Microsoft Kinect SDK is claimed to work under Windows 8.
Well, before you run-off starting to develop your next Kinect multi-touch experience for the Windows 8 UI, it is important that you know that there are limitations to that.
Although using the latest Kinect SDK driver, released October 2012, you can develop and run apps under the Windows 8 operating system, it only works for developing traditional desktop apps, meaning what you would call “Windows 7 apps” and not what is called: “Windows Store apps”, also formerly known as “Metro-style apps”.
The Kinect libraries are not compatible with Windows Store apps and therefore you cannot add a reference to a legacy library that works against the Kinect SDK. Visual Studio 2012 prompts you with an error message saying: “Unable to add reference”.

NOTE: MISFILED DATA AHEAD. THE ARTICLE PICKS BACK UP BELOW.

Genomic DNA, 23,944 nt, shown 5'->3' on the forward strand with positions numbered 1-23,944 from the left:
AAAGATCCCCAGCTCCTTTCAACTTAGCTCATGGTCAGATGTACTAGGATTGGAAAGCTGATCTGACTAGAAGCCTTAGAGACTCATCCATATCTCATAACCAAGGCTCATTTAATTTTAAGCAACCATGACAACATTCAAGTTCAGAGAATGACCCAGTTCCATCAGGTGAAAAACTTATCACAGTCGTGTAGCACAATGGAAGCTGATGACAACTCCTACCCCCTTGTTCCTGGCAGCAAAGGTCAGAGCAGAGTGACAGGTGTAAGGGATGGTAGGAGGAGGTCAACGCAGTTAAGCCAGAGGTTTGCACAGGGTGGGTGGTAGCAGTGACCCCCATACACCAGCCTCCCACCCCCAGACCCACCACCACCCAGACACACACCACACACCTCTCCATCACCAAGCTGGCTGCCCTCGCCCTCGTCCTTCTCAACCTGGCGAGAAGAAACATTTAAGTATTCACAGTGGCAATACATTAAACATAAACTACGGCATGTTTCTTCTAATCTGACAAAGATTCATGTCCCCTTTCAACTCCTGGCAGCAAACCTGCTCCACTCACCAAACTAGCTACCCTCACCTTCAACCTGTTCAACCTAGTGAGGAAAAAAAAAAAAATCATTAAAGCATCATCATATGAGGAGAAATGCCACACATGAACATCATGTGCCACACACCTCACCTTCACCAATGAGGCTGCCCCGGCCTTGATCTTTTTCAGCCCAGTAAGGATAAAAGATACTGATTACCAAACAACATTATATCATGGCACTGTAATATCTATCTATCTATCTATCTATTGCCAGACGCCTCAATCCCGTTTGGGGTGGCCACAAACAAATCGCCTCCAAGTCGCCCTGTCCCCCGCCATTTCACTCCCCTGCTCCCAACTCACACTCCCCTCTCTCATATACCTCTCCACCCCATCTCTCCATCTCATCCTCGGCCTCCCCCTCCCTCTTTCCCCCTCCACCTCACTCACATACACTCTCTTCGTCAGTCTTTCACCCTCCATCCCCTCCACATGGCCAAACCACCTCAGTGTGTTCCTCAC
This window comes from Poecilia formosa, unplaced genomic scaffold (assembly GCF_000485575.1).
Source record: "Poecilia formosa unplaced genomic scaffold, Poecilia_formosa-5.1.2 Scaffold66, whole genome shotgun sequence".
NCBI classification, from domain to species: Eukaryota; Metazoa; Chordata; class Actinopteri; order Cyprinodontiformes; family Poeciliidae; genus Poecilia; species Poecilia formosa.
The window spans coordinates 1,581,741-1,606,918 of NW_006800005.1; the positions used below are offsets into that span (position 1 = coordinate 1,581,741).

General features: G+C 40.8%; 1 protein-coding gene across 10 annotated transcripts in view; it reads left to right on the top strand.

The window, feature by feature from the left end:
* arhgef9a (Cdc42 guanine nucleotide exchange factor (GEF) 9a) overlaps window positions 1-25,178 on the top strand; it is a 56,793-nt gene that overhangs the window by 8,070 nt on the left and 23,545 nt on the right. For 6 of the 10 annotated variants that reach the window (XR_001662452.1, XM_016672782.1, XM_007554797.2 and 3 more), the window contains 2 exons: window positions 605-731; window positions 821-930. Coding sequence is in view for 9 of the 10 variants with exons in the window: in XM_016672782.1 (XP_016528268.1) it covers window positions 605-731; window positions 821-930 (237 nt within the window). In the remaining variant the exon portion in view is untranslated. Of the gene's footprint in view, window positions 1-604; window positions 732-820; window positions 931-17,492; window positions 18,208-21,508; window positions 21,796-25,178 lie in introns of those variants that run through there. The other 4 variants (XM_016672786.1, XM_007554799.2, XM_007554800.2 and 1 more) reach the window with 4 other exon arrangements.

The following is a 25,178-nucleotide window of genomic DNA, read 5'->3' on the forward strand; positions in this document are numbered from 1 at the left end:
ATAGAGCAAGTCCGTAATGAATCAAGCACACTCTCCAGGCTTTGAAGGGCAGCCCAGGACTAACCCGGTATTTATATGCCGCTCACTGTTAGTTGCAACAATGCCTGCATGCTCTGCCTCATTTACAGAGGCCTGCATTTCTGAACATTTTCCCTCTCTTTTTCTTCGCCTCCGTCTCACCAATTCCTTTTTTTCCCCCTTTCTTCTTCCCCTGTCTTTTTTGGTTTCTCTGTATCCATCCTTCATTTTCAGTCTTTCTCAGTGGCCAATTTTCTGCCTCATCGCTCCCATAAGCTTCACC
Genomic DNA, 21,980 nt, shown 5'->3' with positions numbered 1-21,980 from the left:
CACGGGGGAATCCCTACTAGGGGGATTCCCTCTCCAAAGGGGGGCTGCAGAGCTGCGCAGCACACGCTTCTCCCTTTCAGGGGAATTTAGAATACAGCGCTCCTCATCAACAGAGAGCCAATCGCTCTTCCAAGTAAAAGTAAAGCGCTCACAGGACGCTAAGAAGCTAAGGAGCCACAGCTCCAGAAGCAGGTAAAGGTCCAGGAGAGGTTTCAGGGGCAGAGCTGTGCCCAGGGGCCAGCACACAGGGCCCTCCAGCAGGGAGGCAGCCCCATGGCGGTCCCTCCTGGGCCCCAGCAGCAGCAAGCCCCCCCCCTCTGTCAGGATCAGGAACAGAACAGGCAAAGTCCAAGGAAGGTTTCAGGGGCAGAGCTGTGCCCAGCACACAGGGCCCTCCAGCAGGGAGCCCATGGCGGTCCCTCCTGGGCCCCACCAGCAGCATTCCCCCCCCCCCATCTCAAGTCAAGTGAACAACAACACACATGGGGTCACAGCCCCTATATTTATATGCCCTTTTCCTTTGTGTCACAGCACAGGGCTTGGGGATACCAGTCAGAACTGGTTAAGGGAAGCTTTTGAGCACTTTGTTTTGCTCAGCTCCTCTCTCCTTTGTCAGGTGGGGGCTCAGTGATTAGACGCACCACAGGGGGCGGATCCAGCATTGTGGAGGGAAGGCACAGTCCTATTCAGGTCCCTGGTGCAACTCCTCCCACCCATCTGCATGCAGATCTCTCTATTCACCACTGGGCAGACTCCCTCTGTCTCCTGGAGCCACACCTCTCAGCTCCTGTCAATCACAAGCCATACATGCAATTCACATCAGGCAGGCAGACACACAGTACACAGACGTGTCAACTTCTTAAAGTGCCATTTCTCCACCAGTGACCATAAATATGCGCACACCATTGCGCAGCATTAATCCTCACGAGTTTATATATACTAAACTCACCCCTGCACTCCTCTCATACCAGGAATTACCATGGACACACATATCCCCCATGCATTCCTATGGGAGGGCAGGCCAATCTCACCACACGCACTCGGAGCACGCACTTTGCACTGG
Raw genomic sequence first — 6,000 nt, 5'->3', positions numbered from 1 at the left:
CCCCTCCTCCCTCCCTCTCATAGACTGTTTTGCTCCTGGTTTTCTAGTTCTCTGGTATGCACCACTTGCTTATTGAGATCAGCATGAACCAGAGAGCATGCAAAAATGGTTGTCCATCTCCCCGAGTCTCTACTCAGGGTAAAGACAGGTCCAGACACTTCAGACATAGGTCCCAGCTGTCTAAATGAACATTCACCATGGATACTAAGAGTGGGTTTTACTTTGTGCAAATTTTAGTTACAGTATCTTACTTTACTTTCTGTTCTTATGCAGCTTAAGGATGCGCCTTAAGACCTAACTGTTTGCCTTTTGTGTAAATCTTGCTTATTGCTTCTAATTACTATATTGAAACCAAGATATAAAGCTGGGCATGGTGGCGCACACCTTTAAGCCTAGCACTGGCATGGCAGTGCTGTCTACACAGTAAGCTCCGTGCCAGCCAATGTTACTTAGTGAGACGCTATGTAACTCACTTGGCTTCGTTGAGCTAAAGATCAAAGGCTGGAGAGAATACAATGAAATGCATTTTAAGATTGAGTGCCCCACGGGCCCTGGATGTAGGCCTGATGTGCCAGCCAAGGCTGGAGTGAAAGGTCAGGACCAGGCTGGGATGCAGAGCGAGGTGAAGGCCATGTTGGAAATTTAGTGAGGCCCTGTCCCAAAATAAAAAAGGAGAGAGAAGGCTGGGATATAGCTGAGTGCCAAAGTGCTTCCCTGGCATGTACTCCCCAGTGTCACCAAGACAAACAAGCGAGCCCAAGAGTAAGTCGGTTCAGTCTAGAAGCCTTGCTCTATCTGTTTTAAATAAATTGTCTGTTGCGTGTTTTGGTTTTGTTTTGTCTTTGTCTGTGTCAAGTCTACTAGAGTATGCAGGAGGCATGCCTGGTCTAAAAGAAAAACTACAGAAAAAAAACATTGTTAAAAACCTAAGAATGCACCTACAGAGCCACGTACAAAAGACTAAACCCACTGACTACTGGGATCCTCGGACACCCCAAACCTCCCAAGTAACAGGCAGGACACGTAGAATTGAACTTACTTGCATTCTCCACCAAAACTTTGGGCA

I’m currently working on a work-around that may enable a small portion of the Kinect features in Windows Store apps and will surely update when I come-up with something.
Latest Kinect SDK information and download to be found here: http://www.microsoft.com/en-us/kinectforwindows/develop/new.aspx
I’m scheduled to lecture at the DevTeach Conference in Montreal (Dec 10-12 2012), about “Using Windows Azure as the backbone for Windows 8 and Windows Phone apps using Visual Studio 2012“.
Windows 8 enables creating rich tablet and desktop apps. Windows Phone enables creating apps that go with the users wherever they go, while also extending desktop apps apps features. The glue between both apps would be the common data and services, offered by the Windows Azure being supported by both platforms. In this session we will create an Azure backbone RESTfull service-set to support both applications, as well as hold the common data. We will see how it all adds to form a complete solution.
See you there!